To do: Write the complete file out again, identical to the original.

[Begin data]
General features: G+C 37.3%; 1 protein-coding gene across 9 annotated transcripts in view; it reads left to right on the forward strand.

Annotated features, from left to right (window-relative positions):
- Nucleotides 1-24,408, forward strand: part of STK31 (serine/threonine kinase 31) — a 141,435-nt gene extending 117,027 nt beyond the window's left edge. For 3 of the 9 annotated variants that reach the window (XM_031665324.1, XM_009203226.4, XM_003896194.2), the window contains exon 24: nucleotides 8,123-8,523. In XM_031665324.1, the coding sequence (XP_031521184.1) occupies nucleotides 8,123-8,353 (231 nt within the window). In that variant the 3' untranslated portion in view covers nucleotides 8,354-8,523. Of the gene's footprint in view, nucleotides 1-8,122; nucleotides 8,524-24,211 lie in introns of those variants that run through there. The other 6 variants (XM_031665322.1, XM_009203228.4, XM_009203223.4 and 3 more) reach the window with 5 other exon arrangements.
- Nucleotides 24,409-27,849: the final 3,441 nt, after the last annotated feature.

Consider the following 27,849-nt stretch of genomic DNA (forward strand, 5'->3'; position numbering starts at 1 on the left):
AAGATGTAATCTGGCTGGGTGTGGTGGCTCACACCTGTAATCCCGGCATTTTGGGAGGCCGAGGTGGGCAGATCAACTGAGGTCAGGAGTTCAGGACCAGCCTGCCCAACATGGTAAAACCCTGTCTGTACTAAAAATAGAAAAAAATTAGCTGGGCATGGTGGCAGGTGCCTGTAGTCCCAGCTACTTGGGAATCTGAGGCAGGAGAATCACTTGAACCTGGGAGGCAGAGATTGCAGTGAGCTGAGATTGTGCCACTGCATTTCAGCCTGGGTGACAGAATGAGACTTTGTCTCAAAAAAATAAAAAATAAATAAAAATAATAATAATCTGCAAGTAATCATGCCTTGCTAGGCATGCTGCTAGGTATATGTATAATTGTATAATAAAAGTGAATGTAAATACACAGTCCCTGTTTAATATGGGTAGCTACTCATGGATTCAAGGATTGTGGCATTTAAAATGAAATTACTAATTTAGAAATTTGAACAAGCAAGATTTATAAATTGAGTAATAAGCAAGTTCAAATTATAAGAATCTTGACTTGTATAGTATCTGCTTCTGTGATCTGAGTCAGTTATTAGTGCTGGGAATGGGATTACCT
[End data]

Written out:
General features: G+C 37.3%; 1 protein-coding gene across 9 annotated transcripts in view; it reads left to right on the forward strand.

Annotated features, from left to right (window-relative positions):
- Nucleotides 1-24,408, forward strand: part of STK31 (serine/threonine kinase 31) — a 141,435-nt gene extending 117,027 nt beyond the window's left edge. For 3 of the 9 annotated variants that reach the window (XM_031665324.1, XM_009203226.4, XM_003896194.2), the window contains exon 24: nucleotides 8,123-8,523. In XM_031665324.1, the coding sequence (XP_031521184.1) occupies nucleotides 8,123-8,353 (231 nt within the window). In that variant the 3' untranslated portion in view covers nucleotides 8,354-8,523. Of the gene's footprint in view, nucleotides 1-8,122; nucleotides 8,524-24,211 lie in introns of those variants that run through there. The other 6 variants (XM_031665322.1, XM_009203228.4, XM_009203223.4 and 3 more) reach the window with 5 other exon arrangements.
- Nucleotides 24,409-27,849: the final 3,441 nt, after the last annotated feature.

Consider the following 27,849-nt stretch of genomic DNA (forward strand, 5'->3'; position numbering starts at 1 on the left):
AAGATGTAATCTGGCTGGGTGTGGTGGCTCACACCTGTAATCCCGGCATTTTGGGAGGCCGAGGTGGGCAGATCAACTGAGGTCAGGAGTTCAGGACCAGCCTGCCCAACATGGTAAAACCCTGTCTGTACTAAAAATAGAAAAAAATTAGCTGGGCATGGTGGCAGGTGCCTGTAGTCCCAGCTACTTGGGAATCTGAGGCAGGAGAATCACTTGAACCTGGGAGGCAGAGATTGCAGTGAGCTGAGATTGTGCCACTGCATTTCAGCCTGGGTGACAGAATGAGACTTTGTCTCAAAAAAATAAAAAATAAATAAAAATAATAATAATCTGCAAGTAATCATGCCTTGCTAGGCATGCTGCTAGGTATATGTATAATTGTATAATAAAAGTGAATGTAAATACACAGTCCCTGTTTAATATGGGTAGCTACTCATGGATTCAAGGATTGTGGCATTTAAAATGAAATTACTAATTTAGAAATTTGAACAAGCAAGATTTATAAATTGAGTAATAAGCAAGTTCAAATTATAAGAATCTTGACTTGTATAGTATCTGCTTCTGTGATCTGAGTCAGTTATTAGTGCTGGGAATGGGATTACCT